Archive for December, 2013

Illuminating Geometry

Platonic solids lit from within

Platonic solids lit from within

Platonic solids made from paper and lit from within so they glow gently in low light. When many of these lanterns, of different sizes and colours, are put together they create a magical landscape.     

 

 

 

 

 

Here is a video of the lanterns and a little bit about how I make them:

 

Geometric lanterns in the dark

Geometric lanterns in the dark

These lanterns are made from all sorts of paper including: recycled envelopes, tissue paper, tracing paper, washi paper, old wrapping paper and copier paper. Once the lanterns are lit, a wonderful effect is achieved by the light passing through the different thicknesses and colours of the  papers. The paper is thicker where the paper circles are stuck together and light leaks out from the vertices,  creating a pattern of light and dark within each lantern.

 

 

 

 

imageSo far the lanterns I have made range in size from 10 cm to 60 cm in diameter. The largest lantern is lit with a series of RGB LEDs that can be controlled remotely, allowing the colour of the lantern to be changed to suit the mood of the exhibition. I am currently making a much larger centre piece for the collection. It will be about a metre across. The paper circles will be made with a laser cutter and laced together to form the solid shape.

How to draw a regular pentagon

How to draw a regular pentagon

Making these geometric lanterns is an exciting workshop. To make your own lantern, first of all you must make a template the right size for the circles you want to use to make up your lantern. You can make your own templates by learning some old school geometry using only a compass and a ruler to create a the regular polygon of your choice. If that is not for you, I will supply ready made templates. Use the template to fold the paper circles and then glue them together to make a tetrahedron, cube, octahedron, dodecahedron or icosahedron. Illuminate your creation with an LED, hang it up and enjoy! The beauty of this workshop is that it can be adjusted to suit all levels of ability. Some people might enjoy simply making the shapes and learning  in an experiential way. For others more interested in geometry, maths or engineering, it can be used as a way to explore the principles of geometry in detail.  If you would like to host this workshop, please leave me a message.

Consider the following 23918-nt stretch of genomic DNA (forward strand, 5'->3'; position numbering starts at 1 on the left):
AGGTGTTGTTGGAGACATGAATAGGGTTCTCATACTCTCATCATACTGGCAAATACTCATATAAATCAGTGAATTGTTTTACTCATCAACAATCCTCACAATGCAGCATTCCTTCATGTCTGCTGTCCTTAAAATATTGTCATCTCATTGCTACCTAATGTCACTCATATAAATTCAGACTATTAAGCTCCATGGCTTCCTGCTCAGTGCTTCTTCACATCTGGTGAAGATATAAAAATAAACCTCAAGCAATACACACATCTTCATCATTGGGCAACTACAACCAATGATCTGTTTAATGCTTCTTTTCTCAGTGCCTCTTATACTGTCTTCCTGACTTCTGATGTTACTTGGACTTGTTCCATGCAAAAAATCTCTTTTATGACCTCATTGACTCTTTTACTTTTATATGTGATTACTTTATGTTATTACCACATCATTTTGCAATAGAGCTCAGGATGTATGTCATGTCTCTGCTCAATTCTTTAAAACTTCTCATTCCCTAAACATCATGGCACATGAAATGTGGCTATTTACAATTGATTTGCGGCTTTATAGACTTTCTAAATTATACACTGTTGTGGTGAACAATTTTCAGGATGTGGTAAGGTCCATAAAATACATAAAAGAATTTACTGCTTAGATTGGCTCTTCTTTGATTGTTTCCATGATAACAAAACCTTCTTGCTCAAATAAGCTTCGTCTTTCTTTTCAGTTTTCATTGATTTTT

An icosahedron

An icosahedron

If you have forgotten your geometry lessons (or are yet to have them) let me explain a few geometry terms. Platonic solids are 3D shapes where each face is the same regular polygon and the same number of polygons meet at each vertex (or corner). There are five Platonic solids. A tetrahedron has four sides that are equilateral triangles. A cube has six square sides. An octahedron has eight sides which are equilateral triangles. A dodecahedron has twelve sides that are pentagons and an icosahedron has twenty sides that are equilateral triangles. A regular poylgon is a 2D shape where all the internal angles are equal and all the sides are of equal length, for example a square, an equilateral triangle, a pentagon or a hexagon.

Platonic solids in a tree

Platonic solids in a tree

These solid shapes have been known since ancient times and were described in some detail by Pythagorus, Theatetus, and Euclid. Plato assigned each shape to one of the four classical elements. The cube represented Earth, the octahedron air, the icosahedron water and the tetrahedron fire. But what of the dodecahedron? Plato said it “was used by the god for arranging the constellations in the whole heaven”.

For more photos check out my Flickr page: http://www.flickr.com/photos/111854540@N03/sets/72157638792748925/

Museums Association Conference

MA conference11-12 November 2013

Don’t worry I’m not going to give you a blow by blow account of this conference, I just want to tell you about the cool things that happened there.

Big Art for Little Artists, Walker Art Gallery, Liverpool